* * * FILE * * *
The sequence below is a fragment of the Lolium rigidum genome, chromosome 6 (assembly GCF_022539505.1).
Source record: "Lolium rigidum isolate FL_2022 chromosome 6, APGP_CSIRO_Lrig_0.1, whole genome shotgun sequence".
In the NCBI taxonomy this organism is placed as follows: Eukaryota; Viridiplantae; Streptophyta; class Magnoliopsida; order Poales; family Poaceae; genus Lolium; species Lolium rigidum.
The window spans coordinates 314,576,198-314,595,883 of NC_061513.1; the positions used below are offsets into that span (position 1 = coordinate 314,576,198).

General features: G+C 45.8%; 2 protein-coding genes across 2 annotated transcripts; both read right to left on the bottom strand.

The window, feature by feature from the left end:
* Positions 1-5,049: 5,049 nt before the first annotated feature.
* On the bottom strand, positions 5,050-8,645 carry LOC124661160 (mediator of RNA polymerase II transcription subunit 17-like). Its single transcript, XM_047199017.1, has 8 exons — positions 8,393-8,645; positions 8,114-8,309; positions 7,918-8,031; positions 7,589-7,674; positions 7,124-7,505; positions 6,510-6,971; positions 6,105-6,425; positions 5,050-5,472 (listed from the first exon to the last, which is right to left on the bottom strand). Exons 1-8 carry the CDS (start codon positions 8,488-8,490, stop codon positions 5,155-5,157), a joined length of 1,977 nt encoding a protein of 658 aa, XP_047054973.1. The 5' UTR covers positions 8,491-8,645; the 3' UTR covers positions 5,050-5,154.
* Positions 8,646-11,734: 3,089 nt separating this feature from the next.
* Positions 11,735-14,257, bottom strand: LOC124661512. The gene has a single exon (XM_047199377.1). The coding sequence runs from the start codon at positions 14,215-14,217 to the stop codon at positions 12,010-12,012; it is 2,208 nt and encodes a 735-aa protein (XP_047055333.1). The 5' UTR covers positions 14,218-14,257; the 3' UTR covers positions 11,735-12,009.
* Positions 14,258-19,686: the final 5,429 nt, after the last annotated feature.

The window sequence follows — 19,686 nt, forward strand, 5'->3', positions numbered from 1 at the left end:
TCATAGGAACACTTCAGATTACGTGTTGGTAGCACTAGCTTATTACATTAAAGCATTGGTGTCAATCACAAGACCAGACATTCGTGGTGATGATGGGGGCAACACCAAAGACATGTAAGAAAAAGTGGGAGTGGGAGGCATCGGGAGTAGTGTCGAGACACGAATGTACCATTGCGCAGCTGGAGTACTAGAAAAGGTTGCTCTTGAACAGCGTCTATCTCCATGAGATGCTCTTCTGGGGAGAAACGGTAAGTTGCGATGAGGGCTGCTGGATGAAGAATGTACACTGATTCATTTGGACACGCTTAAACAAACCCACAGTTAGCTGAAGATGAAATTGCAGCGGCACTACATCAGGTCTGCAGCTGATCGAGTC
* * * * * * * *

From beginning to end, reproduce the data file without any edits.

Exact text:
The sequence below is a fragment of the Lolium rigidum genome, chromosome 6 (assembly GCF_022539505.1).
Source record: "Lolium rigidum isolate FL_2022 chromosome 6, APGP_CSIRO_Lrig_0.1, whole genome shotgun sequence".
In the NCBI taxonomy this organism is placed as follows: Eukaryota; Viridiplantae; Streptophyta; class Magnoliopsida; order Poales; family Poaceae; genus Lolium; species Lolium rigidum.
The window spans coordinates 314,576,198-314,595,883 of NC_061513.1; the positions used below are offsets into that span (position 1 = coordinate 314,576,198).

General features: G+C 45.8%; 2 protein-coding genes across 2 annotated transcripts; both read right to left on the bottom strand.

The window, feature by feature from the left end:
* Positions 1-5,049: 5,049 nt before the first annotated feature.
* On the bottom strand, positions 5,050-8,645 carry LOC124661160 (mediator of RNA polymerase II transcription subunit 17-like). Its single transcript, XM_047199017.1, has 8 exons — positions 8,393-8,645; positions 8,114-8,309; positions 7,918-8,031; positions 7,589-7,674; positions 7,124-7,505; positions 6,510-6,971; positions 6,105-6,425; positions 5,050-5,472 (listed from the first exon to the last, which is right to left on the bottom strand). Exons 1-8 carry the CDS (start codon positions 8,488-8,490, stop codon positions 5,155-5,157), a joined length of 1,977 nt encoding a protein of 658 aa, XP_047054973.1. The 5' UTR covers positions 8,491-8,645; the 3' UTR covers positions 5,050-5,154.
* Positions 8,646-11,734: 3,089 nt separating this feature from the next.
* Positions 11,735-14,257, bottom strand: LOC124661512. The gene has a single exon (XM_047199377.1). The coding sequence runs from the start codon at positions 14,215-14,217 to the stop codon at positions 12,010-12,012; it is 2,208 nt and encodes a 735-aa protein (XP_047055333.1). The 5' UTR covers positions 14,218-14,257; the 3' UTR covers positions 11,735-12,009.
* Positions 14,258-19,686: the final 5,429 nt, after the last annotated feature.

The window sequence follows — 19,686 nt, forward strand, 5'->3', positions numbered from 1 at the left end:
TCATAGGAACACTTCAGATTACGTGTTGGTAGCACTAGCTTATTACATTAAAGCATTGGTGTCAATCACAAGACCAGACATTCGTGGTGATGATGGGGGCAACACCAAAGACATGTAAGAAAAAGTGGGAGTGGGAGGCATCGGGAGTAGTGTCGAGACACGAATGTACCATTGCGCAGCTGGAGTACTAGAAAAGGTTGCTCTTGAACAGCGTCTATCTCCATGAGATGCTCTTCTGGGGAGAAACGGTAAGTTGCGATGAGGGCTGCTGGATGAAGAATGTACACTGATTCATTTGGACACGCTTAAACAAACCCACAGTTAGCTGAAGATGAAATTGCAGCGGCACTACATCAGGTCTGCAGCTGATCGAGTC